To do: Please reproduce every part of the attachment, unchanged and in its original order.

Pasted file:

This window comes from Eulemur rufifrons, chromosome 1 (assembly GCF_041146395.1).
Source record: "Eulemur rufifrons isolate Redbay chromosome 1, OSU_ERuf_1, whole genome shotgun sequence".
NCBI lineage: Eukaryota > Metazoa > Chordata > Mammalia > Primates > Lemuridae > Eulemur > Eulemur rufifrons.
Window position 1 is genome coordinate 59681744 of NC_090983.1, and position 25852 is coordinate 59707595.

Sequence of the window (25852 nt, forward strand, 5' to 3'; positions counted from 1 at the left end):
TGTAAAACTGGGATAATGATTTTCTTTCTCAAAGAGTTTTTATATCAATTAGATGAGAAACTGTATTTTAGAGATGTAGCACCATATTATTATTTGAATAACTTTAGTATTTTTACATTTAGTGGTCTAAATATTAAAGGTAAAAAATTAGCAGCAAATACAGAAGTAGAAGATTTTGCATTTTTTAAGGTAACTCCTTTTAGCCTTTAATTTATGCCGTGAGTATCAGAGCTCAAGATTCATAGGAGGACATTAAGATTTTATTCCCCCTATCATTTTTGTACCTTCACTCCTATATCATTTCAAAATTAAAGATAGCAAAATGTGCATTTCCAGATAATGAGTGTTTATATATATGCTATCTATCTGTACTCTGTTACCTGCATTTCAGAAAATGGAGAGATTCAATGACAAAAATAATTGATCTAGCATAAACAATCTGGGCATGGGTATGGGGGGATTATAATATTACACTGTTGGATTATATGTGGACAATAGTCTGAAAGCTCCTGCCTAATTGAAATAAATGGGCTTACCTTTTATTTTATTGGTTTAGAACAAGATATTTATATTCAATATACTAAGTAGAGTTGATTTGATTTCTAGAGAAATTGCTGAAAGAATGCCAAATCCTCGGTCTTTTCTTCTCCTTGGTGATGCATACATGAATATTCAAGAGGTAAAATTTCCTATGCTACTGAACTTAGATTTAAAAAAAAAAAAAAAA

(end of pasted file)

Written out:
This window comes from Eulemur rufifrons, chromosome 1 (assembly GCF_041146395.1).
Source record: "Eulemur rufifrons isolate Redbay chromosome 1, OSU_ERuf_1, whole genome shotgun sequence".
NCBI lineage: Eukaryota > Metazoa > Chordata > Mammalia > Primates > Lemuridae > Eulemur > Eulemur rufifrons.
Window position 1 is genome coordinate 59681744 of NC_090983.1, and position 25852 is coordinate 59707595.

Sequence of the window (25852 nt, forward strand, 5' to 3'; positions counted from 1 at the left end):
TGTAAAACTGGGATAATGATTTTCTTTCTCAAAGAGTTTTTATATCAATTAGATGAGAAACTGTATTTTAGAGATGTAGCACCATATTATTATTTGAATAACTTTAGTATTTTTACATTTAGTGGTCTAAATATTAAAGGTAAAAAATTAGCAGCAAATACAGAAGTAGAAGATTTTGCATTTTTTAAGGTAACTCCTTTTAGCCTTTAATTTATGCCGTGAGTATCAGAGCTCAAGATTCATAGGAGGACATTAAGATTTTATTCCCCCTATCATTTTTGTACCTTCACTCCTATATCATTTCAAAATTAAAGATAGCAAAATGTGCATTTCCAGATAATGAGTGTTTATATATATGCTATCTATCTGTACTCTGTTACCTGCATTTCAGAAAATGGAGAGATTCAATGACAAAAATAATTGATCTAGCATAAACAATCTGGGCATGGGTATGGGGGGATTATAATATTACACTGTTGGATTATATGTGGACAATAGTCTGAAAGCTCCTGCCTAATTGAAATAAATGGGCTTACCTTTTATTTTATTGGTTTAGAACAAGATATTTATATTCAATATACTAAGTAGAGTTGATTTGATTTCTAGAGAAATTGCTGAAAGAATGCCAAATCCTCGGTCTTTTCTTCTCCTTGGTGATGCATACATGAATATTCAAGAGGTAAAATTTCCTATGCTACTGAACTTAGATTTAAAAAAAAAAAAAAAA